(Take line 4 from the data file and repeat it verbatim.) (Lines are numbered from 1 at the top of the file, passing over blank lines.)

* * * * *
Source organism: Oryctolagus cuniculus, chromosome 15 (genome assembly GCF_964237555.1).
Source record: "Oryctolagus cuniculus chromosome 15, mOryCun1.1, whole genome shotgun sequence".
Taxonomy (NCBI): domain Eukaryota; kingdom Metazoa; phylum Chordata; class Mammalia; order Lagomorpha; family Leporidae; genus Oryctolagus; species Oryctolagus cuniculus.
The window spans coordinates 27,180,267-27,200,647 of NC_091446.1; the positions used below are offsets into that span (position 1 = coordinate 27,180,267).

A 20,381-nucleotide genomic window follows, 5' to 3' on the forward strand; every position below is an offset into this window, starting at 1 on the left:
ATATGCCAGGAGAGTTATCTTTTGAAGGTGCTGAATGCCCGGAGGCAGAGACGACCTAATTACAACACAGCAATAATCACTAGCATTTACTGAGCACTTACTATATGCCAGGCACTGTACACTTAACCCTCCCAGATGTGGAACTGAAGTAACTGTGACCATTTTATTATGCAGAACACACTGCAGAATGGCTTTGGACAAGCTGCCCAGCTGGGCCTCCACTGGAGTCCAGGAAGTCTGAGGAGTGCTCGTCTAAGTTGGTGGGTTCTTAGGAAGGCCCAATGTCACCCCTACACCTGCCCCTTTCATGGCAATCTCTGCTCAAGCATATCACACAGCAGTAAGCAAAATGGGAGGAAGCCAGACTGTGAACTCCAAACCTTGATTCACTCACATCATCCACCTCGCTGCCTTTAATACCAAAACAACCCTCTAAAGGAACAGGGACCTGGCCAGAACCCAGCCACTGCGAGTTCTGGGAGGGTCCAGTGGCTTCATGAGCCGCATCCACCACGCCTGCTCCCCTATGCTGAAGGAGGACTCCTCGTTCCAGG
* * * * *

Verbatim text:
The window spans coordinates 27,180,267-27,200,647 of NC_091446.1; the positions used below are offsets into that span (position 1 = coordinate 27,180,267).